Detestation of the Diabolical Slave Traffic (Cowper)

The Complete Poetical Works of William Cowper Most of us have heard about the great work of William Wilberforce who used his God-given gifts and talents to work towards ending the evil practice of the slave trade.  There were others, of course, who worked so diligently with Wilberforce in attaining the goal.  In fact, William Cowper was one of those who spoke early on against the “diabolical traffic” (as he called it).  Cowper wrote and published several poems describing the evils of the slave trade.  Here’s one called “The Negro’s Complaint” (1788/1793):

Forc’d from home, and all its pleasures,
Afric’s coast I left forlorn;
To increase a stranger’s treasures,
O’er the raging billows borne.
Men from England bought and sold me,
Paid my price in paltry gold;
But, though theirs they have enroll’d me,
Minds are never to be sold. 

Still in thought as free as ever,
What are England’s rights, I ask,
Me from my delights to sever,
Me to torture, me to task?
Fleecy locks, and black complexion
Cannot forfeit nature’s claim;
Skins may differ, but affection
Dwells in white and black the same. 

Why did all-creating Nature
Make the plant for which we toil?
Sighs must fan it, tears must water,
Sweat of ours must dress the soil.
Think, ye masters, iron-hearted,
Lolling at your jovial boards;
Think how many backs have smarted
For the sweets your cane affords. 

Is there, as ye sometimes tell us,
Is there one who reigns on high?
Has he bid you buy and sell us,
Speaking from his throne the sky?
Ask him, if your knotted scourges,
Matches, blood-extorting screws,
Are the means which duty urges
Agents of his will to use? 

Hark! he answers—Wild tornadoes,
Strewing yonder sea with wrecks;
Wasting towns, plantations, meadows,
Are the voice with which he speaks.
He, foreseeing what vexations
Afric’s sons should undergo,
Fix’d their tyrants’ habitations
Where his whirlwinds answer – NO!

By our blood in Afric’ wasted,
Ere our necks receiv’d the chain;
By the mis’ries we have tasted,
Crossing in your barks the main;
To the man-degrading mart;
All sustain’d by patience, taught us
Only by a broken heart: 

Deem our nation brutes no longer
Till some reason ye shall find
Worthier of regard and stronger
Than the colour of our kind.
Slaves of gold, whose sordid dealings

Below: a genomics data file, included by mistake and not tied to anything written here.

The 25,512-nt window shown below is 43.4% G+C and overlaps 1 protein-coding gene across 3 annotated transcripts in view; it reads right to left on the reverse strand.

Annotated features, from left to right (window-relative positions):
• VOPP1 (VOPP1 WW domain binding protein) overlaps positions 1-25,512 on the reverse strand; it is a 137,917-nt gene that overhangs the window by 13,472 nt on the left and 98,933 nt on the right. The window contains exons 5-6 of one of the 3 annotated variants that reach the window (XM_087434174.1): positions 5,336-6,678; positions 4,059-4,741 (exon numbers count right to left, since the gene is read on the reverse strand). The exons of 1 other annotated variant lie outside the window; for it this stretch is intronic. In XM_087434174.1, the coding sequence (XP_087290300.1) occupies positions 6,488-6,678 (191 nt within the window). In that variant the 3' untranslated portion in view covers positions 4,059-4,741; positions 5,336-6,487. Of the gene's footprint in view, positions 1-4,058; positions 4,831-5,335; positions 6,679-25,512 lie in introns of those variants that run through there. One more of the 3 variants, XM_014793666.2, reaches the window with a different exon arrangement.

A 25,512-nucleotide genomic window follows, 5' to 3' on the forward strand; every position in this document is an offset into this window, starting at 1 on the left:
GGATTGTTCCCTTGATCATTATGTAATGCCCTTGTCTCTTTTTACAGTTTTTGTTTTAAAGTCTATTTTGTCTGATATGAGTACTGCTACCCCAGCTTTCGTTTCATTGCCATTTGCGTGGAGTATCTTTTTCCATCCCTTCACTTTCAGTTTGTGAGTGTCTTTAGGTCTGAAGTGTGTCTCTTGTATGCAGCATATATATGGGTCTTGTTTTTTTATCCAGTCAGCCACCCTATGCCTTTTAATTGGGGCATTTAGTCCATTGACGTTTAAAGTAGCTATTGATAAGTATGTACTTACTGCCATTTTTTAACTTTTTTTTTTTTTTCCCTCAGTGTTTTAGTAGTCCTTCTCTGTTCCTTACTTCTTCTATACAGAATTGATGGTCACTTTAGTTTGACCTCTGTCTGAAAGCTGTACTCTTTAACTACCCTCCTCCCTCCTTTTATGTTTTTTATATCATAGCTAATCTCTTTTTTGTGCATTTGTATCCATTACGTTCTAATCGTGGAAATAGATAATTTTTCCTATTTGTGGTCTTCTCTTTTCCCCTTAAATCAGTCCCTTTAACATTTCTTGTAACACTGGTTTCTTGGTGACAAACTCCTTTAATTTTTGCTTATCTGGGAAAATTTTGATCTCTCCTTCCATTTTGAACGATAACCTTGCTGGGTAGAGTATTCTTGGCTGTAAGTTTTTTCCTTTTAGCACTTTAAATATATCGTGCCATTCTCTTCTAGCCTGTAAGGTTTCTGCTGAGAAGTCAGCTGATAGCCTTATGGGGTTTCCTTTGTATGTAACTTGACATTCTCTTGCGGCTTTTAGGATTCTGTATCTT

Tarnish all your boasted pow’rs,
Prove that you have human feelings,
Ere you proudly question ours!

William Cowper, 1788 (The Complete Poetical Works of William Cowper, 371).

Shane Lems
Hammond, WI, 54015

…Relative Value of Temporal Things (Wilberforce)

Jacket In 1797 William Wilberforce published a book called “A Practical View of the Prevailing Religious System of Professed Christians, in the Higher and Middle Classes in This Country, Contrasted with Real Christianity.”  In this book, Wilberforce compared and contrasted true Christianity and nominal Christianity.  The section below is where Wilberforce shows a major contrast between a real Christian and one in name only:

“The true Christian knows from experience that the eternal will probably fade from sight and the temporal will exaggerate itself.  Therefore he carefully preserves those just and enlightened views of the future given to him by divine mercy.  This does not mean he retires as a recluse, for he is active in the business of life and enjoys its comforts with moderation and thankfulness.”

“But the Christian will not be wholly in the world or give up his soul to worldly things.  For the truth sinks into his mind that ‘the things which are seen are temporal, but the things which are not seen are eternal’ (2 Cor. 4.18).  In the tumult and bustle of life, the still small voice sobers him with the whispered statement, ‘The present form of this world is passing away’ (1 Cor. 7:31).”

“This disposition alone must constitute a vast difference between the habitual temper of the real Christian and that of the mass of nominal Christians.  The concerns of the present world dominate them almost entirely.  They know indeed that they are mortal, but they do not feel it.  For the truth finds its way only into their minds but cannot gain admission to their hearts.  This understanding of the mind is altogether different from that strong practical impression of the infinite importance of eternal things.”

“This attitude of knowing that ‘the night comes, when no man can work’ (John 9.4) produces a firmness of character that hardens us (true Christians) against the buffetings of life.  It prevents the cares and interests, the good or evil of this transitory state from deeply penetrating us.  This proper impression of the relative value of temporal things and infinite importance of eternal things maintains in the soul a dignified composure throughout all of the difficulties of life.  It quickens our diligence yet moderates our zeal.  It urges us to just pursuits, yet it checks any undue care about their success.  It enables us in the words of Scripture, ‘to use this world, not as abusing it’ (1 Cor. 7:31).”